# Enriching 450M Docs Daily With a Boring Stream Processor

For our fairhair.ai platform we enrich over 450 million documents such as news articles and social posts per day, with a dependency tree of more than 20 NLP syntactic and semantic enrichment tasks. We ingest these documents as a continuous stream of data and guarantee delivery of enriched documents within 5 minutes of ingestion.

This technical feat required tight collaboration between two specialised teams: data science and platform engineering. Enabling both teams to efficiently work together around a common workflow execution engine was another problem we needed to solve. Hopefully that description fully piqued your interest because our solution (Benthos) is totally boring.

## Too Many Cooks

Some components of fairhair.ai are owned by individual teams. Data science teams have ownership of the enrichments, written as HTTP services in order to allow easy deployment and granular horizontal scaling. Platform engineering teams have ownership of the production stream pipelines, using Kafka as a message bus.

This division of responsibility provided some autonomy. However, the logic of the workflow execution engine would need to be shared by multiple teams. Enrichments are often selected based on the result of other enrichments (e.g. type of sentiment analysis chosen based on language detection), and some have flavours tailored to certain categories of document (e.g. long form editorial text versus social), making it a large and cumbersome system to manage.

Our data scientists were in the best position to describe the evolving dependency tree between components, and the logic for determining which enrichment flavours are appropriate for each document type. Our platform engineers had the expertise needed for tuning the workflow to maximize performance, observability and resiliency.

We also needed multiple deployments of the engine, each tailored to a specific teams’ requirements. Our platform engineers were ultimately responsible for running the production engine as a stream processing component, from Kafka to Kafka. However, our data science teams would also need to run it regularly for their model improvements, metrics evaluation and integration testing, often on custom training and gold standard datasets and usually from S3 to S3.

We therefore needed a workflow engine that was simple enough to enable contributions from anyone regardless of their programming skills, and powerful enough to satisfy our complex workflows. It also needed to be flexible enough for any team to deploy it however they required, with the performance needed to meet our scaling and resiliency requirements in production.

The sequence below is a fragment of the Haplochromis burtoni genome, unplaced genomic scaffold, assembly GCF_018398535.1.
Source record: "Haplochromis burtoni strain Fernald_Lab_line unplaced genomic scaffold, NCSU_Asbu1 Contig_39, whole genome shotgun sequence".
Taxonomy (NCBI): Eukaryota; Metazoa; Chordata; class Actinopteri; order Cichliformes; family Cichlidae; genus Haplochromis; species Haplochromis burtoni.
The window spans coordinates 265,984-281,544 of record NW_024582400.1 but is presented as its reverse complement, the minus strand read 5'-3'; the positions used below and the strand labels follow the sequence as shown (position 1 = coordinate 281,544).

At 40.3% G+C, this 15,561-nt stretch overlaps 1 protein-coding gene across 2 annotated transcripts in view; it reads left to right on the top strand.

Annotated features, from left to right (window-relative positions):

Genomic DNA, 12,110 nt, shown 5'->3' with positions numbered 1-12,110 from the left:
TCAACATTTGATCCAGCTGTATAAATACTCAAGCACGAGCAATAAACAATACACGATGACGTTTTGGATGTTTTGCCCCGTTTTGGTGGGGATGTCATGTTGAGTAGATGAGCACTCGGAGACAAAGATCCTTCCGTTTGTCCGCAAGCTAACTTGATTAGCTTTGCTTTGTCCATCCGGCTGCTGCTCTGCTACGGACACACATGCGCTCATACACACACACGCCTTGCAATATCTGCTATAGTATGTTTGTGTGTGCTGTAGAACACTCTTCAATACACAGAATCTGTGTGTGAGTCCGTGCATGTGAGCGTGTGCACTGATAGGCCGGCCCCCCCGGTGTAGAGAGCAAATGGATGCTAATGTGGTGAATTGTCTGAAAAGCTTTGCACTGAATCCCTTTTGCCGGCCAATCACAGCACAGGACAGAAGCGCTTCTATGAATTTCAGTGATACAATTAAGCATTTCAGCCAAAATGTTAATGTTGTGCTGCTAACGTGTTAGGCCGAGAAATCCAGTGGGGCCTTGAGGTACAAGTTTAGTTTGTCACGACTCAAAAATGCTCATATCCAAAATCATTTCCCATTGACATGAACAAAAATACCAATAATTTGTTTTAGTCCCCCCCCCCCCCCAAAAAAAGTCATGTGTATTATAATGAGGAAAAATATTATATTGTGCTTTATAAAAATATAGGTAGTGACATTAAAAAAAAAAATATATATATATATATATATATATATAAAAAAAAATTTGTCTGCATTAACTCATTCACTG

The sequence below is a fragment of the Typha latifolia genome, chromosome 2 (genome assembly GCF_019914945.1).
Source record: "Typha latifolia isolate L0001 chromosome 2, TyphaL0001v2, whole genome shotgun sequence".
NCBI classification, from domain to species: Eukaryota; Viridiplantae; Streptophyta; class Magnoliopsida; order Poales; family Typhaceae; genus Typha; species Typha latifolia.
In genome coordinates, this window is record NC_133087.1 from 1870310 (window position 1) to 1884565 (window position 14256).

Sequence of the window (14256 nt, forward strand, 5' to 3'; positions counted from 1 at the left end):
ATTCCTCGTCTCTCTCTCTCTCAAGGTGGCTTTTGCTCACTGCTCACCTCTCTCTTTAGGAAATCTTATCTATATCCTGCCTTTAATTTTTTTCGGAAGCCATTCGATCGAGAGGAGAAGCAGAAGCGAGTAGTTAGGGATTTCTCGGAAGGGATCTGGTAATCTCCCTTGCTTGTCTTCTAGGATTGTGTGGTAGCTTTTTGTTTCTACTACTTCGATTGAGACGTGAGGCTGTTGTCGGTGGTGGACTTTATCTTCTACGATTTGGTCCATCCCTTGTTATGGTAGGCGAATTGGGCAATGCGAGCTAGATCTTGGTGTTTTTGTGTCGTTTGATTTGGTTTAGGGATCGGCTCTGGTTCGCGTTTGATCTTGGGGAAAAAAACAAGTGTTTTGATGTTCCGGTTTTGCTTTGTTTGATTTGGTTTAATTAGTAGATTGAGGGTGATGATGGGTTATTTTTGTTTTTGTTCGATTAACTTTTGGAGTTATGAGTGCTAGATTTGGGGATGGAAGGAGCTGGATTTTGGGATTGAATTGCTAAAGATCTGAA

## The Workflow Engine

Our solution to this problem was to use Benthos, which is a stream processor focused on solving complex tasks by breaking them down into simple stateless operations, expressed in a YAML file. Its goal is to be a solid and boring foundation for stream processing pipelines.

You can read a full guide on Benthos workflows at docs.benthos.dev/workflows. In summary, it has the ability to automatically resolve a Directed Acyclic Graph (DAG) of our workflow stages provided they are expressed as process_map processors.

For each stage we define a map that extracts parts of the source document relevant to the target enrichment, followed by the processing stages that execute the enrichment. Finally, we also define a map that places the enrichment result back into the source document. We may also choose to define conditions that determine whether a document is suited for the stage.

Here’s an example of one of our enrichment targets expressed as a step in our flow:

basics:
premap:
id: id
language: tmp.enrichments.language.code
title: body.title.text
body: body.content.text
processors:
- http:
parallel: true
request:
verb: POST
Content-Type: application/json
backoff_on: [ 429 ]
drop_on: [ 400 ]
retries: 3
postmap:
tmp.enrichments.basics: .


From this definition Benthos is able to determine that any stages that change part of the path tmp.enrichments.language.code are a dependency of basics, and will ensure that they are executed beforehand. Similarly, any stage that premaps a value within the namespace tmp.enrichments.basics will be considered dependent on this stage.

These stages in the workflow are organised by Benthos into tiers at runtime, where stages of a tier are only dependent on tiers that come before them. Each tier is executed only after the tier beforehand is finished and stages of a tier are executed in parallel.

This guarantee allows authors of these workflow stages to ignore the overall flow and focus only on the enrichment at hand. It also allows readers of this stage to understand it outside of the context of other stages.

Finally, it clearly outlines the relevant technical behaviour of the stage. In the above example we can see at a glance that documents of a batch are sent in parallel HTTP requests to the target enrichment, and that we retry it a maximum of three times for a document (unless we receive a status code 400.) Updating this stage is easy thanks to the power of Benthos processors, here’s a diff that instead sends batched documents as a JSON array in a single request: